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Youth-Adult Differences in the Demand for Unionization: Are American, British, and Canadian Workers All That Different?




We examine demand for union membership amongst young and adult workers in Britain, Canada, and the United States. Using a model of representation advanced by Farber (1983, 2001) and Riddell (1993), we find that a majority of the union density differential between young and adult workers in all three countries is due to supply-side constraints rather than a lower desire for unionization by the young. This finding lends credence to two conjectures: first, tastes for collective representation do not differ substantially among workers (either by nationality or by age) and second, union representation can be fruitfully modeled as an experience-good. The experience-good properties of union membership explain the persistence of union density differentials (in this case between youth and adults) in the face of equal levels of desired representation.

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  • Alex Bryson & Rafael Gomez & Morley Gunderson & Noah Meltz, 2005. "Youth-Adult Differences in the Demand for Unionization: Are American, British, and Canadian Workers All That Different?," Journal of Labor Research, Transaction Publishers, vol. 26(1), pages 155-167, January.
  • Handle: RePEc:tra:jlabre:v:26:y:2005:i:1:p:155-167

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    References listed on IDEAS

    1. Porter, Michael E, 1974. "Consumer Behavior, Retailer Power and Market Performance in Consumer Goods Industries," The Review of Economics and Statistics, MIT Press, vol. 56(4), pages 419-436, November.
    2. Henry S. Farber, 1982. "The Determination of the Union Status of Workers," NBER Working Papers 1006, National Bureau of Economic Research, Inc.
    3. W. Craig Riddell, 1993. "Unionization in Canada and the United States: A Tale of Two Countries," NBER Chapters,in: Small Differences That Matter: Labor Markets and Income Maintenance in Canada and the United States, pages 109-148 National Bureau of Economic Research, Inc.
    4. Rafael Gomez & Seymour Martin Lipset & Noah Meltz, 2001. "Frustrated Demand for Unionisation: the Case of the United States and Canada Revisited," CEP Discussion Papers dp0492, Centre for Economic Performance, LSE.
    5. Farber, Henry S., 1983. "The Determination of the Union Status of Workers," The Warwick Economics Research Paper Series (TWERPS) 227, University of Warwick, Department of Economics.
    6. Gomez, Rafael & Gunderson, Morley & Meltz, Noah, 2001. "From 'playstations' to 'workstations': youth preferences for unionisation in Canada," LSE Research Online Documents on Economics 20100, London School of Economics and Political Science, LSE Library.
    7. H. S. Farber, 1982. "The Determination of the Union Status of Workers," Working papers 299, Massachusetts Institute of Technology (MIT), Department of Economics.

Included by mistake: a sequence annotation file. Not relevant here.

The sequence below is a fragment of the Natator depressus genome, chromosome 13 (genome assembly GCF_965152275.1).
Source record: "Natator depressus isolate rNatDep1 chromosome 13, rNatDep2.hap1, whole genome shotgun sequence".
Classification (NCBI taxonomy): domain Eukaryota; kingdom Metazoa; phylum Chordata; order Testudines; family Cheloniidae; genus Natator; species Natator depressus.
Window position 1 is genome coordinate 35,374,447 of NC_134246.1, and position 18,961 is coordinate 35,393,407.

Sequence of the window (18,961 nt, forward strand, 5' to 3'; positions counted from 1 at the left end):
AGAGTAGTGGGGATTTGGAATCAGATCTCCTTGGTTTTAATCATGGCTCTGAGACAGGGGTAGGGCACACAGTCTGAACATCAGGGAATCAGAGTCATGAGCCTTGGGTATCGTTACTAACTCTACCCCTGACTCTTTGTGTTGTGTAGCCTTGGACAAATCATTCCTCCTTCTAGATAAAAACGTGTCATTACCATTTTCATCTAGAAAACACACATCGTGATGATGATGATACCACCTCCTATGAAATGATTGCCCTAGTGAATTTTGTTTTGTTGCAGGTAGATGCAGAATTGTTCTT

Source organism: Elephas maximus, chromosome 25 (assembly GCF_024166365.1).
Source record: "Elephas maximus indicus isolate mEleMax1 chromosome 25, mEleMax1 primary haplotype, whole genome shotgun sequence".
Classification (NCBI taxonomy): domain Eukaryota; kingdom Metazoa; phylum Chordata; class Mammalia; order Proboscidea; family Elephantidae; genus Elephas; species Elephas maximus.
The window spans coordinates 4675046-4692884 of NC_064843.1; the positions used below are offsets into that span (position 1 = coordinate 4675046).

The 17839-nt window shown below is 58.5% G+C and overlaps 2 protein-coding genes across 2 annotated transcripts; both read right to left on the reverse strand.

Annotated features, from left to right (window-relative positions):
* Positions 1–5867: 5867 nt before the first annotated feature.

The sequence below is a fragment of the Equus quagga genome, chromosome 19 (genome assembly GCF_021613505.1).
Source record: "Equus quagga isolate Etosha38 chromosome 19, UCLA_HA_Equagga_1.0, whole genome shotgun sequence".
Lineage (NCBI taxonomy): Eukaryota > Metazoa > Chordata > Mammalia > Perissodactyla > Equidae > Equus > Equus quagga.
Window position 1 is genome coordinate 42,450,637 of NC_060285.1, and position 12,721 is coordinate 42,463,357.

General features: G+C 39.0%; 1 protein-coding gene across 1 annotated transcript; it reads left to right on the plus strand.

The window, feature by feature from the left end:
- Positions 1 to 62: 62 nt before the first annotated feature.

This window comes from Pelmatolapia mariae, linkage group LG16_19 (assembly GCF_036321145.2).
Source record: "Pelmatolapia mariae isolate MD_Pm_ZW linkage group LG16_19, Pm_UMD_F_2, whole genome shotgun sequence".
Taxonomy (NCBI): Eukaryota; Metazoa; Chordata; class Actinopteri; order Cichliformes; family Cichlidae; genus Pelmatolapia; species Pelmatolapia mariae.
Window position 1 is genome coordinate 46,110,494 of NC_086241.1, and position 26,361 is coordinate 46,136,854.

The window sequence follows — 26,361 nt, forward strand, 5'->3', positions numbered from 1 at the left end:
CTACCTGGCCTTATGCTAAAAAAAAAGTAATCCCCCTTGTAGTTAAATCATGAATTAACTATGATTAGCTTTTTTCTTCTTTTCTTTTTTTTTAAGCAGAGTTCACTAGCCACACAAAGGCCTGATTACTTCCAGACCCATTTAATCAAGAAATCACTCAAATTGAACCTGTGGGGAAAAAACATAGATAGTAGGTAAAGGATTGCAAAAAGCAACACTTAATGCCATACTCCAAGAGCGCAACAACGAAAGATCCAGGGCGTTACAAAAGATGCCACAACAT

8. Stigler, George J & Becker, Gary S, 1977. "De Gustibus Non Est Disputandum," American Economic Review, American Economic Association, vol. 67(2), pages 76-90, March.
    9. Towers, Brian, 1997. "The Representation Gap: Change and Reform in the British and American Workplace," OUP Catalogue, Oxford University Press, number 9780198289463.
    10. Henry S. Farber, 2001. "Notes on the Economics of Labor Unions," Working Papers 831, Princeton University, Department of Economics, Industrial Relations Section..
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    Cited by:

    1. Michele Campolieti & Rafael Gomez & Morley Gunderson, 2013. "D oes N on-Union E mployee R epresentation A ct as a C omplement or S ubstitute to U nion V oice? E vidence from C anada and the U nited S tates," Industrial Relations: A Journal of Economy and Society, Wiley Blackwell, vol. 52, pages 378-396, January.
    2. Helen Lam & Mark Harcourt, 2007. "A New Approach to Resolving the Right-to-work Ethical Dilemma," Journal of Business Ethics, Springer, vol. 73(3), pages 231-243, July.
    3. Schnabel, Claus & Wagner, Joachim, 2005. "Determinants of Union Membership in 18 EU Countries : Evidence from Micro Data, 2002/03," Discussion Papers 31, Friedrich-Alexander University Erlangen-Nuremberg, Chair of Labour and Regional Economics.
    4. Schnabel, Claus, 2012. "Union membership and density: Some (not so) stylized facts and challenges," Discussion Papers 81, Friedrich-Alexander University Erlangen-Nuremberg, Chair of Labour and Regional Economics.
    5. Jonathan E. Booth & John W. Budd & Kristen M. Munday, 2010. "Never Say Never? Uncovering the Never-Unionized in the United States," British Journal of Industrial Relations, London School of Economics, vol. 48(1), pages 26-52, March.

    More about this item

    JEL classification:

    • J31 - Labor and Demographic Economics - - Wages, Compensation, and Labor Costs - - - Wage Level and Structure; Wage Differentials
    • J51 - Labor and Demographic Economics - - Labor-Management Relations, Trade Unions, and Collective Bargaining - - - Trade Unions: Objectives, Structure, and Effects


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